Jordan Spieth's biggest prize for winning the Masters – telling his sister he won

Eric Adelson
Yahoo Sports

AUGUSTA – Of all the wonders and joys that will come with winning the Masters, perhaps the best for Jordan Spieth will be telling his sister, Ellie.

The golf world has marveled all week at Spieth's poise, his perspective, his whole persona, and a lot of that comes from being around Ellie, who is 14. She is a special-needs child, and her journey has served as a touchstone for her older brother's life.

"She's the funniest member of our family," Jordan said. "It's humbling to see her and her friends and the struggles they go through each day that we take for granted – their kind of lack of patience or understanding, where it seems easy for us and it's not for them."

Chris Spieth, left, watches as Jordan Spieth hugs his father Shawn after winning the Masters. (AP)
Chris Spieth, left, watches as Jordan Spieth hugs his father Shawn after winning the Masters. (AP)

When she came to see her brother play in person for the first time last week in Houston, Ellie kept asking Jordan after every round: "Did you win? Did you win?"

And Jordan said, "Not yet." And then, "Not yet." And then finally, "No."

"I can tell her I won now," he said Sunday with a grin.

He won in a commanding, stunning, historic way: becoming the first player in Masters history to get to 19-under par before finishing at the same record 18-under par Tiger Woods posted in 1997. And while the statistics and numbers of his victory will be discussed for ages, the real victory is the one Ellie can feel. It's the blessing of seeing her brother happy.

Spieth said he felt a rush of joy seeing his parents and brother waiting for him behind the 18th green – the first time they have seen him win a tournament as a professional – and when he was asked what the feeling might be like for Ellie watching on TV, he mentioned the excitement she would sense when she saw the family together. "Being Ellie's brother," Spieth wrote on his website, "humbles me every day of my life."

It's not that Spieth doesn't care about running roughshod over the course and the competition. He texted caddie Michael Greller on Sunday morning and said he wanted to get to 20-under par. Considering, at that moment, no one had ever gotten to 19-under par, that was quite the aggressive plan.

But behind that ambition is something else, perhaps best explained through another conversation Spieth had Sunday morning. His dad, Shawn, didn't say anything to his son before last year's final round, but this time he did.

"This is the greatest game, the Masters," Shawn Spieth said. "But it's still a game."

That's the perspective that Jordan Spieth seems to take with him everywhere. His younger brother Steven is not a golfer but a basketball player for Brown. Most of his closest friends don't play golf. Even Jordan himself grew up playing several sports. There's a bigger world out there, and Jordan understands it. Even caddie Michael Greller said Saturday that "at the end of the day, golf is just entertainment."

And when Jordan got up to accept the green jacket, the moment every golfer cherishes as a distant ideal, he began by thanking the club members, the volunteers, and the food and beverage staff.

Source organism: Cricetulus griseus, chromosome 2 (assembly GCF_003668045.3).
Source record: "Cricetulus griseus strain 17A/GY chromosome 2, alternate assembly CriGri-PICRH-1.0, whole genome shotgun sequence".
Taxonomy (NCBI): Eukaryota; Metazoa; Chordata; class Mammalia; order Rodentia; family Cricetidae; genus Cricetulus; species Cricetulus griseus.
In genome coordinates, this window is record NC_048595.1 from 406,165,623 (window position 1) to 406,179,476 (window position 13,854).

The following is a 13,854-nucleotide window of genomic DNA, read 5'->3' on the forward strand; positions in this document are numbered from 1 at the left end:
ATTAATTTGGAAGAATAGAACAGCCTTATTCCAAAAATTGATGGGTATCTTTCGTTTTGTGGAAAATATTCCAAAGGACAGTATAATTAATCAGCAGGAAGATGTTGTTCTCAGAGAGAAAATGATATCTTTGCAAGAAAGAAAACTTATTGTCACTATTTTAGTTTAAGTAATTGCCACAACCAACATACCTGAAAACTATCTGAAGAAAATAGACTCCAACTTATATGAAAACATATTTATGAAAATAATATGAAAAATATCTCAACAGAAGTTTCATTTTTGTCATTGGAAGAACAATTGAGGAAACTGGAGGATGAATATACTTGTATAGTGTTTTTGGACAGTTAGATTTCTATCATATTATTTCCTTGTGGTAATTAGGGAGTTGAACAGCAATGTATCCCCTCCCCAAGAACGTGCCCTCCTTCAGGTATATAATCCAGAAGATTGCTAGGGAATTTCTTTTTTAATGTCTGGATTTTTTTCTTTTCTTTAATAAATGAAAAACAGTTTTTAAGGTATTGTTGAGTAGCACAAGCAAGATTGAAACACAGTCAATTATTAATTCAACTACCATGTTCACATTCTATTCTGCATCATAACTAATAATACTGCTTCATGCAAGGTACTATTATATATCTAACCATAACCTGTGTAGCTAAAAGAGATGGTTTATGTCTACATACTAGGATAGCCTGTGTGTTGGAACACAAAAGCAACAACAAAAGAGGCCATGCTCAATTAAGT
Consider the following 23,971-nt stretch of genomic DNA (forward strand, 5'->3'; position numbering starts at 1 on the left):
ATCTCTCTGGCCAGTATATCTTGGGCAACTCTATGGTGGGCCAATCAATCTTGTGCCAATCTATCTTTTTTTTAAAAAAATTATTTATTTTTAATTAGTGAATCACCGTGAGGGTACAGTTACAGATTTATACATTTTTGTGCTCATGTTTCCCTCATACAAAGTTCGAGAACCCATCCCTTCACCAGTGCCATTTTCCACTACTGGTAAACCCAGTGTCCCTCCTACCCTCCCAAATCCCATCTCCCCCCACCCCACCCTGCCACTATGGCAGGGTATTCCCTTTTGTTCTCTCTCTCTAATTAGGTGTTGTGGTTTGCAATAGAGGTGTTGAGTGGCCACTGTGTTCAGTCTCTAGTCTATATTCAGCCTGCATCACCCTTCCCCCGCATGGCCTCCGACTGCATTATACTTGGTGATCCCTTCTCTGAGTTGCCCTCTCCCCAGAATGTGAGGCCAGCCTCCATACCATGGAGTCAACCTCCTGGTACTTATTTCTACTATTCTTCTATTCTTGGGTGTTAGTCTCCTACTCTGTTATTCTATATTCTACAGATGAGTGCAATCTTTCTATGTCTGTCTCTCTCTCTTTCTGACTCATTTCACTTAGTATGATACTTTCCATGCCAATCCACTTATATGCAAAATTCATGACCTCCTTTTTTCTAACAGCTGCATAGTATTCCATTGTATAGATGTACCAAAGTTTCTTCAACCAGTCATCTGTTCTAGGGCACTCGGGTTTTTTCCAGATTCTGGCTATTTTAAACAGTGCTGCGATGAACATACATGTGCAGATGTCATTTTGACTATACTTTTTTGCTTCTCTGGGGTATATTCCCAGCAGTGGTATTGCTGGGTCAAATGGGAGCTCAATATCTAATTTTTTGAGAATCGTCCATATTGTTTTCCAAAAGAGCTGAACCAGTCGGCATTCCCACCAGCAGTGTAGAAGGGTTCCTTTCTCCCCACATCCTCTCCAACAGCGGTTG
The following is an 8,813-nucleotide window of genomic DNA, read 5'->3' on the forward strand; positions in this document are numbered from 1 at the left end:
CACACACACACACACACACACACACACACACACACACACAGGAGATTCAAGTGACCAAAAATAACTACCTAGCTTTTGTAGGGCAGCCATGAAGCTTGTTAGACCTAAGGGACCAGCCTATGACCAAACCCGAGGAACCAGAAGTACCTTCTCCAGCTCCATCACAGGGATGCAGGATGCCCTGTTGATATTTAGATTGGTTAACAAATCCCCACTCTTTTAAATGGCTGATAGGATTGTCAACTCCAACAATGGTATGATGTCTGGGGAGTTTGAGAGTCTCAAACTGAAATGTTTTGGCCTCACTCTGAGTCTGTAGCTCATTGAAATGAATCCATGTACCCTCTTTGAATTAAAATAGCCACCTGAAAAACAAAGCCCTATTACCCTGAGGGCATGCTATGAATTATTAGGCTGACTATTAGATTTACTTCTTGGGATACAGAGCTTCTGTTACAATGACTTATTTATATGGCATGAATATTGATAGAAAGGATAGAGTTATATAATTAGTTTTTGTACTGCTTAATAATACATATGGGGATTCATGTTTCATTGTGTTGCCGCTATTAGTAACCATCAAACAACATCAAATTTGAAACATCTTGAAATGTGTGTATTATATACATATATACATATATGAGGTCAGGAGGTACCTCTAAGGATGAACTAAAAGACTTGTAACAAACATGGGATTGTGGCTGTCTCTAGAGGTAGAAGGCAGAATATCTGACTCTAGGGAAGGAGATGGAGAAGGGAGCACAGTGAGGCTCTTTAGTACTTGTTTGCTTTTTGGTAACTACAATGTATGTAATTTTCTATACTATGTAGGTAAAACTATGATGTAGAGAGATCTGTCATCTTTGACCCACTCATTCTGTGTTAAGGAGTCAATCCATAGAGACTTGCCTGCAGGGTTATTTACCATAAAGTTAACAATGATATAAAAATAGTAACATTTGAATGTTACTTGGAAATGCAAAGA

He then called winning The Masters "the ultimate goal in my life" before correcting himself: "my golf life."

So although Spieth reveres golf history, relying on Ben Crenshaw and caddie Carl Jackson to prepare him for this week's tournament, he is not a golf geek. He grew up doing much more than beating balls into nets endlessly like some fast-track kids. That, too, helped him this week. He said he relied chiefly on his imagination during the tournament, leaning on his ability to see arcs and curves and slopes. To many pros, the undulations of Augusta National serve as a house of horrors, keeping every setup from stability. Spieth loves that – loves the fact that every swing and putt is a little off-kilter. He sees the bigger picture even inside the tiniest frame.

"He's got great feel and instincts," Grellar said Sunday. "Carl [Jackson] told me to trust our instincts, so I just tried to stay out of his way."

Jordan Spieth, left with his sister Ellie and brother Steven.
Jordan Spieth, left with his sister Ellie and brother Steven.

Perhaps what's most remarkable about Spieth's record performance at the Masters – he's the first wire-to-wire winner since 1976 – is that he's not an especially long hitter. He doesn't crush the ball like Rory McIlroy or Tiger or Dustin Johnson. He doesn't elicit gasps when he swings or chills when the ball rockets off his clubface.

"I'll never hit it as far as [Rory] does," Spieth said. "I have to make it up someplace else."

That someplace else was everywhere this week at Augusta. He was so brilliantly unspectacular that when he lined up his putt on the 12th green at Amen Corner on Sunday, fans were walking away by the dozen, moving to the next hole. That nook of the golf universe is known for its drama – literally named because of the need for divine help – and Spieth leaked that drama like a party balloon. He was basically a stealth supernova.

His stealth days are over now. He will be on the monument of tour record-holders out by the 18th tee, with names like Woods, Mickelson, Nicklaus, Casper and Palmer. Woods' heretofore unthinkable 1997 tournament is now matched: Spieth has made the incomparable comparable.

But all that is for the rest of us to ponder and debate. The real reward comes when Jordan Spieth sees his little sister and she asks him, "Did you win?"

The answer will be yes, and the moment of triumph will truly be shared.


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